The grullo's powerful legs, the insides tiger-striped in shades of brownish gray, ate up the ground, flying over gullies and low bushes until Jack reined it back on its haunches. They mostly slid down the steepest part of the incline, coming to rest just before the three-strand fence. The car rested at an angle with its crumpled front fender on one side of the drainage ditch and a single rear wheel on the other. Standing in the saddle, Jack dropped the reins and vaulted over the barbed wire, hitting dirt on the opposite side with both booted feet. He then slid down the ditch and clambered over to the car. Despite its precarious position, the vehicle didn't appear to have suffered much damage. A female with long blond hair slumped over the steering wheel and through the open window trailed what looked like a long, white wedding veil.

"Hey!" Jack called. "You okay?"

The woman lay still as death, her head all but wedged into the steering wheel. Finding that he couldn't reach the driver's window from the bottom or side of the ditch, Jack quickly ran around the car. He dragged a fallen tree limb over and positioned it so that he could ease out to the passenger door, which he thankfully found unlocked.

Tossing his hat to the ground, he carefully leaned inside to reach across the empty seat and push back the lady's long hair. He intended to check her pulse, but the purity of her profile momentarily arrested his hand. In a blink, he took in the gently winged tip of her eyebrow, the delicate ridge of her nose, the prominence of her high cheekbones and the strong, clean lines of her chin and jaw. Then he saw the steady beat at the side of her slender neck and realized with great relief that she lived. A trickle of blood ran along the stitching of the leather-covered steering wheel, however, spurring Jack back into action.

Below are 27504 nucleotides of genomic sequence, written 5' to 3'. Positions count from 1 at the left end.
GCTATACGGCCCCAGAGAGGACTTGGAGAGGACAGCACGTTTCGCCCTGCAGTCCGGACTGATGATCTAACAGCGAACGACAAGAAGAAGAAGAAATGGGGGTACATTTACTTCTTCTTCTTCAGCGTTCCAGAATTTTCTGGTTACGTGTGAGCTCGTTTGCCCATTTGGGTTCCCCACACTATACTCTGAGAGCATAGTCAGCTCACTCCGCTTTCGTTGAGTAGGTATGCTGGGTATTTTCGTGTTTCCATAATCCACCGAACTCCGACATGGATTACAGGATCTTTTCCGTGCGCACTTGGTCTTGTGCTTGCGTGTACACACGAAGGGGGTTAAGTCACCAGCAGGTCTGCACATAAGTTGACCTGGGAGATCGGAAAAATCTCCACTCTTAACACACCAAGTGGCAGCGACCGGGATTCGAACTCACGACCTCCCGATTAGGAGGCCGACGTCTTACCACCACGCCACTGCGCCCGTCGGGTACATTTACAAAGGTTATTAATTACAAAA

Withdrawing from the car, Jack hopped down off the branch, and dug his cell phone out of his pocket. He swept his sweat-stained straw cowboy hat up off the ground and automatically plopped it down over his shaggy brown hair as he jogged toward the top of the hill. Halfway up, he picked up a decent signal and dialed the clinic in Grasslands.

"Yeah," he said to the woman who answered the phone, "this is Jack Colby. I need the doc and an ambulance out here on Franken Road. Car missed the curve at the bottom of Blackberry Hill. Female driver's alive but unconscious. Better send out a few extra fellows and some planking, too. Car's straddling the ditch. No," he said in answer to a question. "Got no idea who she is, but she's wearing a wedding veil with her jeans."

After assuring the receptionist that he wasn't kidding, Jack got off the phone and made his way back down the hill. Whoever she was, he told himself, she could thank God that she was alive. He prayed that she wouldn't wind up in a coma like his mother.

Belle Colby had fallen from a horse over two months earlier and remained unresponsive. Jack couldn't help feeling guilty because he had argued with her about their mysterious past just before she'd jumped on her grulla mare, Mouse, and charged off. Belle had always kept the past shrouded in secrecy, limiting the family to just herself, Jack and his younger sister, Violet, but he had longed to know the truth about his forebears.

He'd wanted to know if they had a father out there somewhere. Cousins? Aunts? Uncles? What about grandparents? Belle had refused to answer those questions, saying only that she was doing what was best for her children. After her accident, Jack had vowed to forget the past. But then the past had come to visit them with a vengeance, in the form of his sister Violet's identical twin, Maddie.